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As his first official act of the morning, he tosses the pet dog of his gay neighbor down the garbage chute. Then, after being oh-so-careful not to step on any crack in the sidewalk and entering the cafe where he usually gets his morning pancakes and bacon, he finds people sitting at his usual table.

"There are Jews at my table," he blusters in complaint to the only waitress in the joint who can stand him. When she is understandably less than sympathetic, he goes back to the table and harasses the occupants as vilely as possible until they leave.

Before James L. Brooks' quirkily delightful romantic comedy "As Good as It Gets" is over, he has unleashed a river of equally vile insults at gays, blacks and overweight people. ("Elephant girl," he calls a slightly plump waitress.)

To be politically incorrect is one thing. To be a monster and a horror is something else entirely, and that's what Melvin Udall seems to be. This is a Grinch who could probably steal anyone's Christmas -- and every other day of the year, too.

"Seems" is the operative word there. It is the whole point of this off-center romantic comedy that he is really just lonely and scared and, in fact, sick (more about that later). And that all he really needs in the world are love and friendship.

He is a wealthy writer played by Jack Nicholson, and when Nicholson and Brooks team up, you think "Terms of Endearment," not "Psycho." Or, in this case, a very hip, witty, sexy, New York upper-crust version of "A Christmas Carol."

The person who plays Bob Cratchit to Melvin's Scrooge is, in fact, named Carol. She's the lovely waitress at his favorite joint who is having a nightmarish uphill struggle with her little boy's health. (He is asthmatic and seems to spend half of his -- and her -- life in the emergency room. He spends the other half scaring off her potential dates.)

For some reason, she is just about the only human being in the world who can bear to be around Melvin when anxiety is attacking on all 12 cylinders. Out of that simple tolerance, something resembling love will follow when he puts all of his resources behind getting proper medical attention for her son.

She is played by Helen Hunt.

Scare up the trumpets and ruffle the drums. This is it. This is the lovely, sexy movie role Helen Hunt has had in her for more than 10 years and that kept on being waylaid by monkey movies, TV sitcoms, special-effects tornadoes and the like. Now that it's here, it's a nice seasonal gift to us all.

While all of this is going on, Melvin's gay next-door neighbor -- a painter named Simon Bishop, played by Greg Kinnear (Melvin sweetly introduces the two: "Carol the waitress, this is Simon the Fag") -- has been robbed and nearly beaten to death by one of his rough-trade models and his cohorts.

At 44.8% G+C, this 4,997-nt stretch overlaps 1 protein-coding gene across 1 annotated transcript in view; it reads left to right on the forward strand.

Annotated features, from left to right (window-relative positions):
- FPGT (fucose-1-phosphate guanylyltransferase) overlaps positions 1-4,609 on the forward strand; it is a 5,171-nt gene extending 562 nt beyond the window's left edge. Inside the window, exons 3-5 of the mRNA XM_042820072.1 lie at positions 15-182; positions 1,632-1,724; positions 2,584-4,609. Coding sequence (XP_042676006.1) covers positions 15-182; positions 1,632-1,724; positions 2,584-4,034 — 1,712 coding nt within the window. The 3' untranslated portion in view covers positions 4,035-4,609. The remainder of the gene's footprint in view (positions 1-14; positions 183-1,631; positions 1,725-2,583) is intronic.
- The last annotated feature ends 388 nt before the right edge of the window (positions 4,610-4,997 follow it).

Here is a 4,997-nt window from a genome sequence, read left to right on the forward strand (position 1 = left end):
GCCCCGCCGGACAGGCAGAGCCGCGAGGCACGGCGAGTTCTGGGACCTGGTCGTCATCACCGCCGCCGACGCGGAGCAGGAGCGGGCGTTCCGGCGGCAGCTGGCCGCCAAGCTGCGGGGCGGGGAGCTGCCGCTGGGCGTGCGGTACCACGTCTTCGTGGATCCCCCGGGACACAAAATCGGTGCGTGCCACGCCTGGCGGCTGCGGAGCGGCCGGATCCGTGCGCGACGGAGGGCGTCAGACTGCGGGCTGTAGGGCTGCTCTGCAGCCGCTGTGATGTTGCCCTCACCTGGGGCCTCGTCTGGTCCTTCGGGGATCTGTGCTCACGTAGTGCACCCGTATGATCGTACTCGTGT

While he's mending, his little dog has to go into the care of someone, so . . .

And yes, of course, human monster Melvin and cute dog instantly bond in one of those man/beast relationships that might make you believe in past lives and karma after all.

For reasons too complicated to explain, all three -- Melvin, Carol and Bishop -- wind up driving to Baltimore, where painter and waitress bond when she poses for him and Melvin is left out in the cold even more than usual.

All, of course, will be healed eventually, and love -- although a notably off-kilter and neurotic version of it -- will find the beginning of a sliver of a way.

Nicholson, Hunt and Kinnear are all marvelous, but then, when James L. Brooks is in charge, comic actors almost always are. This, remember, is the man who co-invented "The Mary Tyler Moore Show" and godfathered "The Simpsons" and Tracy Ullman. In American entertainment these days, few more reliable -- and humane -- professionals exist than James L. Brooks.

With all that, there is a small problem. Nicholson or no, Melvin Udall is so vile that it just isn't quite as easy to make him seem cuddlesome as Brooks thinks, even when he's playing the piano and warbling "Always Look on the Bright Side of Life." His manias and obsessive compulsions (he throws bars of Neutragena soap away after lathering only once) are explained, on the fly, as part of a "condition" he's supposed to take drugs for.

What "condition"? I hate to be such a literalist, but if we're to warm up to this sociopolitical crocodile, a little more explanation would be helpful than some phantom "condition" he needs medication for.

When he says, "What if this is as good as it gets?" to fellow patients at his psychiatrist's office, it gives us the title in a good gag but it also gives us too fuzzy an indicator of his problems. (Bipolar condition? Paranoia? Both?)

Brooks gets away with it, of course, because Melvin Udall is played by Jack Nicholson, who is one of the most irresistible performers in the history of American movies. With almost any other actor, though, that tiny hole in the script might have been big enough to let all of the lovability out, even when Kinnear and Hunt are giving the best performances they've ever given on screen.

But when old Jack's around and at his best, all is right with the world.

As Tiny Tim might say: God bless us, every one.

As Good as It Gets
Rating: *** 1/2
Jack Nicholson as a monstrous, neurotic writer, Helen Hunt as the only person who can stand him, Greg Kinnear as his gay neighbor. With Cuba Gooding Jr. Written and directed by James L. Brooks. Rated R, opening today in area theaters.

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